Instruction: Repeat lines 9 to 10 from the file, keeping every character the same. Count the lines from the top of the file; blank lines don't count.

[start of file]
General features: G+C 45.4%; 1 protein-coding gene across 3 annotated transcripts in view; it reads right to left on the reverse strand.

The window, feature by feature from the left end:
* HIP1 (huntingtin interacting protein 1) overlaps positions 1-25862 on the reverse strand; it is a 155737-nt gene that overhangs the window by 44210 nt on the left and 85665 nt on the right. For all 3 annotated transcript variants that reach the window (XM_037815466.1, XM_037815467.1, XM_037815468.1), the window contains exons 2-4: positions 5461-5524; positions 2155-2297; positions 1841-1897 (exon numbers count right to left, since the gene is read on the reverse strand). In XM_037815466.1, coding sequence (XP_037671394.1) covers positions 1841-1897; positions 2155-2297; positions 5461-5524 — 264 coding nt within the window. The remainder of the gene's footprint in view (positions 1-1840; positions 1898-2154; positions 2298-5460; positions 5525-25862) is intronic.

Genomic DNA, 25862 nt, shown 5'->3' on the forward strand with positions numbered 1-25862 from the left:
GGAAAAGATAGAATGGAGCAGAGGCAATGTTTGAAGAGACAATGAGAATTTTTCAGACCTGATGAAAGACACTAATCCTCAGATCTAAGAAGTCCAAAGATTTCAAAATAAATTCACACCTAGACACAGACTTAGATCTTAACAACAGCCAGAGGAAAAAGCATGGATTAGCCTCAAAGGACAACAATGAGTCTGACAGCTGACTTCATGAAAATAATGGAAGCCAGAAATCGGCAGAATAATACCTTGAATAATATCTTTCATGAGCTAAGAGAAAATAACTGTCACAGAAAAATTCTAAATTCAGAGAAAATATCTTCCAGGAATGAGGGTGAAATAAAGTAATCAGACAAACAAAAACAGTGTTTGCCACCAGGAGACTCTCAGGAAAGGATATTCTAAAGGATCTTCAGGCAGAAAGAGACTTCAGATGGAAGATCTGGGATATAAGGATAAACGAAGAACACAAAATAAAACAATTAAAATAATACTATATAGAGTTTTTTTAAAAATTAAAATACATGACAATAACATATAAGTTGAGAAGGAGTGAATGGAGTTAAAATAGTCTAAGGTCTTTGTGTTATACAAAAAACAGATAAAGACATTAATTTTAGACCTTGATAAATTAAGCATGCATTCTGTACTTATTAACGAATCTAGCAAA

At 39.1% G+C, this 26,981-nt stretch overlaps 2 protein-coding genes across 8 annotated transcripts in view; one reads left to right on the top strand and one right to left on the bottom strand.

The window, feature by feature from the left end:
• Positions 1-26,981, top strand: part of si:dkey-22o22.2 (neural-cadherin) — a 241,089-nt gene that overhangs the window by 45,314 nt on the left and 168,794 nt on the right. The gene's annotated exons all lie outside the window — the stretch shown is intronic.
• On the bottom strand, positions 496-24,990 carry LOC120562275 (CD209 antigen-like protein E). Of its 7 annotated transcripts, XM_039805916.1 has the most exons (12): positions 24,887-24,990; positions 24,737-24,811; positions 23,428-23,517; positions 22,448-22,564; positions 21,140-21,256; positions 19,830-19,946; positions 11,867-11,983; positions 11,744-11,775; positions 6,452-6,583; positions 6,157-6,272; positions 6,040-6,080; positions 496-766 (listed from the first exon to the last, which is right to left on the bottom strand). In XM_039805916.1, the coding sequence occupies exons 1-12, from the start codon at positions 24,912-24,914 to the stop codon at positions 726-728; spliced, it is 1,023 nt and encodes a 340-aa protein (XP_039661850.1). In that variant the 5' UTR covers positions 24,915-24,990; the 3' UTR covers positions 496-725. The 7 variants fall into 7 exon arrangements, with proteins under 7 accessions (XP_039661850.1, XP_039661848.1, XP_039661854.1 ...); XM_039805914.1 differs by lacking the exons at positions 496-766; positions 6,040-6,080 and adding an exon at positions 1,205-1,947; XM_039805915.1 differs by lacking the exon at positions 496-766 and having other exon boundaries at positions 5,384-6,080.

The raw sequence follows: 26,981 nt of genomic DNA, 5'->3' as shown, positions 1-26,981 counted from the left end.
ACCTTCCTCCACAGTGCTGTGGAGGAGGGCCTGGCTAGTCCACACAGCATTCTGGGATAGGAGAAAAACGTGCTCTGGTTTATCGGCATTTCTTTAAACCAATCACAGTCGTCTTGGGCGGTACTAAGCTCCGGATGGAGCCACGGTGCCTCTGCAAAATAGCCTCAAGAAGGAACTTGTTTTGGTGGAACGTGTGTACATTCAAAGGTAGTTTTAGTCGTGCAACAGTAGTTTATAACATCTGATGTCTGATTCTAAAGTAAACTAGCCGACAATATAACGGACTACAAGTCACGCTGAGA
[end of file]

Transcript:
• On the bottom strand, positions 496-24,990 carry LOC120562275 (CD209 antigen-like protein E). Of its 7 annotated transcripts, XM_039805916.1 has the most exons (12): positions 24,887-24,990; positions 24,737-24,811; positions 23,428-23,517; positions 22,448-22,564; positions 21,140-21,256; positions 19,830-19,946; positions 11,867-11,983; positions 11,744-11,775; positions 6,452-6,583; positions 6,157-6,272; positions 6,040-6,080; positions 496-766 (listed from the first exon to the last, which is right to left on the bottom strand). In XM_039805916.1, the coding sequence occupies exons 1-12, from the start codon at positions 24,912-24,914 to the stop codon at positions 726-728; spliced, it is 1,023 nt and encodes a 340-aa protein (XP_039661850.1). In that variant the 5' UTR covers positions 24,915-24,990; the 3' UTR covers positions 496-725. The 7 variants fall into 7 exon arrangements, with proteins under 7 accessions (XP_039661850.1, XP_039661848.1, XP_039661854.1 ...); XM_039805914.1 differs by lacking the exons at positions 496-766; positions 6,040-6,080 and adding an exon at positions 1,205-1,947; XM_039805915.1 differs by lacking the exon at positions 496-766 and having other exon boundaries at positions 5,384-6,080.

The raw sequence follows: 26,981 nt of genomic DNA, 5'->3' as shown, positions 1-26,981 counted from the left end.